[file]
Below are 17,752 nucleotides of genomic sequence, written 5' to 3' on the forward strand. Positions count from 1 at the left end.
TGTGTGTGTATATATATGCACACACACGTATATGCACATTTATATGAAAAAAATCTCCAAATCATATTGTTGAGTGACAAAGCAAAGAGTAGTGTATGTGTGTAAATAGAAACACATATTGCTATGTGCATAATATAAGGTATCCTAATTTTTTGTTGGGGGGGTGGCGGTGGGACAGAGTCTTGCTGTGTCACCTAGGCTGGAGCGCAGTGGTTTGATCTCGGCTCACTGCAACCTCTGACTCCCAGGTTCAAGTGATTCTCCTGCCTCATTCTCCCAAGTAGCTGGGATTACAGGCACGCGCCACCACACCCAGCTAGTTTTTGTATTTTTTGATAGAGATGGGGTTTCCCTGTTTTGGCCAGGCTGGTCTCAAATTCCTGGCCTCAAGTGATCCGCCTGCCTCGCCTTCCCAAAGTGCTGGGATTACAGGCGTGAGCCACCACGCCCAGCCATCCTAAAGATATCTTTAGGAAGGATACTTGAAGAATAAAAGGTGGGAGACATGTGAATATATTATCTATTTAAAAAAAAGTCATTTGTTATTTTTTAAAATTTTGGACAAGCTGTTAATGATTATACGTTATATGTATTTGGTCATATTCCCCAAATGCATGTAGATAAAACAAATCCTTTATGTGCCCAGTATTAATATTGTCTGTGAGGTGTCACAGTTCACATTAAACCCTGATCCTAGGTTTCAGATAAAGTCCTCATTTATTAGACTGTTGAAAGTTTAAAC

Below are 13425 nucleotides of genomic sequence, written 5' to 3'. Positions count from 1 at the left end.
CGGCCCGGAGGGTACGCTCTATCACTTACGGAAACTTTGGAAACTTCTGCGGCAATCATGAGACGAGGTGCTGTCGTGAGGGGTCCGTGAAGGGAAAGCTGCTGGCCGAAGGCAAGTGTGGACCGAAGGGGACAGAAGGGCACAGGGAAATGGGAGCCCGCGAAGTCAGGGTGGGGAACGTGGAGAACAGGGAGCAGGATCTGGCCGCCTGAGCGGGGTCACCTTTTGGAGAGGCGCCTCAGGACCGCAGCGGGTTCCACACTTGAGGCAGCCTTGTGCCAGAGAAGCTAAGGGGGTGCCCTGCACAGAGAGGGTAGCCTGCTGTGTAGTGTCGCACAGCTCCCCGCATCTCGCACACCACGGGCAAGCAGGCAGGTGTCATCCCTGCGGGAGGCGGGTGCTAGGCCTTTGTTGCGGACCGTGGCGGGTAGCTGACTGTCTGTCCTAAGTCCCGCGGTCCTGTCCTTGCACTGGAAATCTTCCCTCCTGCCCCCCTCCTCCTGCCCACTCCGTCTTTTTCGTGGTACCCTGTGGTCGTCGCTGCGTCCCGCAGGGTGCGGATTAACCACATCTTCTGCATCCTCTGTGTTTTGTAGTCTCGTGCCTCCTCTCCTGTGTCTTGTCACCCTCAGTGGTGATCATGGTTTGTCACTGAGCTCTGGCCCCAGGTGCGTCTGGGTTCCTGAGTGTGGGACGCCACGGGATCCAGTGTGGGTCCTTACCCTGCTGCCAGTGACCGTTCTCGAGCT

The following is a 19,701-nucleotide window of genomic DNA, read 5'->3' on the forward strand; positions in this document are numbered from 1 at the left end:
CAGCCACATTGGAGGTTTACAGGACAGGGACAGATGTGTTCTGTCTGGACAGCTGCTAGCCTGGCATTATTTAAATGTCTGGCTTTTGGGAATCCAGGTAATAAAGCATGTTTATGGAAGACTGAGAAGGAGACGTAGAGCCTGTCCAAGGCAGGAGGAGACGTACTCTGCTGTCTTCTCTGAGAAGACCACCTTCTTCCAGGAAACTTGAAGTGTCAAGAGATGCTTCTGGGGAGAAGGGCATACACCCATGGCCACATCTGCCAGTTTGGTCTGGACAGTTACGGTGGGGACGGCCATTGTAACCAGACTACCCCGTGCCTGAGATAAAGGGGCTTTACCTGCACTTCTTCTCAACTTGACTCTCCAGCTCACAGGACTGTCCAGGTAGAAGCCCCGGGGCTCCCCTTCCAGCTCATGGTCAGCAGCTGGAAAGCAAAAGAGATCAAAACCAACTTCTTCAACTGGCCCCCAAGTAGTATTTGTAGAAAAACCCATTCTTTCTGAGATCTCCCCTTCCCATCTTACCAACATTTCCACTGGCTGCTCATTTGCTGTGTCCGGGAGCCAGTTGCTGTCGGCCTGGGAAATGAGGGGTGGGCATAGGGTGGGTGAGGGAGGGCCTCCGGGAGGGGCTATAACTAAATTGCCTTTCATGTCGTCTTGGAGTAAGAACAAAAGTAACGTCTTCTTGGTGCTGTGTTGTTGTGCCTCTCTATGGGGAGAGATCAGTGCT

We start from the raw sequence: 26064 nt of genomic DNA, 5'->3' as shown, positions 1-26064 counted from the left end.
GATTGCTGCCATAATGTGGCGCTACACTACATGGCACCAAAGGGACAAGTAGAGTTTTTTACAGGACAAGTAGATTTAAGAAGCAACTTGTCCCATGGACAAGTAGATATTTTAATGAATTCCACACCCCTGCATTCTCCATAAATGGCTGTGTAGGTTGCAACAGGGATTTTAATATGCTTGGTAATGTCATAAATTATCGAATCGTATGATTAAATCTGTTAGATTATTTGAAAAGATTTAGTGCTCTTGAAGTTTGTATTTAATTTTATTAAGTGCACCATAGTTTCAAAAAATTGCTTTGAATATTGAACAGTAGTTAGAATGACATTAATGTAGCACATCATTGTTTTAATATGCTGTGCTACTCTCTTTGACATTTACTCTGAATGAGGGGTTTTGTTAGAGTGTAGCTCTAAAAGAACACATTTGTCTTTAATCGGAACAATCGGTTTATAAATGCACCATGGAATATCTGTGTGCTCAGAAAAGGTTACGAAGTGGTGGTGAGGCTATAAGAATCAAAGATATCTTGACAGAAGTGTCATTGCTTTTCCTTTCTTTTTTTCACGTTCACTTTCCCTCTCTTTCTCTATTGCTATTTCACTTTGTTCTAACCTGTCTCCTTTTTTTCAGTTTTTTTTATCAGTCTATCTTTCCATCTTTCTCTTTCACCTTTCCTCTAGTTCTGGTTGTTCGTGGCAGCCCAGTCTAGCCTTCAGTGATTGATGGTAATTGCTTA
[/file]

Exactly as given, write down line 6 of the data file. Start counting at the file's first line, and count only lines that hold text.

CAGCCACATTGGAGGTTTACAGGACAGGGACAGATGTGTTCTGTCTGGACAGCTGCTAGCCTGGCATTATTTAAATGTCTGGCTTTTGGGAATCCAGGTAATAAAGCATGTTTATGGAAGACTGAGAAGGAGACGTAGAGCCTGTCCAAGGCAGGAGGAGACGTACTCTGCTGTCTTCTCTGAGAAGACCACCTTCTTCCAGGAAACTTGAAGTGTCAAGAGATGCTTCTGGGGAGAAGGGCATACACCCATGGCCACATCTGCCAGTTTGGTCTGGACAGTTACGGTGGGGACGGCCATTGTAACCAGACTACCCCGTGCCTGAGATAAAGGGGCTTTACCTGCACTTCTTCTCAACTTGACTCTCCAGCTCACAGGACTGTCCAGGTAGAAGCCCCGGGGCTCCCCTTCCAGCTCATGGTCAGCAGCTGGAAAGCAAAAGAGATCAAAACCAACTTCTTCAACTGGCCCCCAAGTAGTATTTGTAGAAAAACCCATTCTTTCTGAGATCTCCCCTTCCCATCTTACCAACATTTCCACTGGCTGCTCATTTGCTGTGTCCGGGAGCCAGTTGCTGTCGGCCTGGGAAATGAGGGGTGGGCATAGGGTGGGTGAGGGAGGGCCTCCGGGAGGGGCTATAACTAAATTGCCTTTCATGTCGTCTTGGAGTAAGAACAAAAGTAACGTCTTCTTGGTGCTGTGTTGTTGTGCCTCTCTATGGGGAGAGATCAGTGCT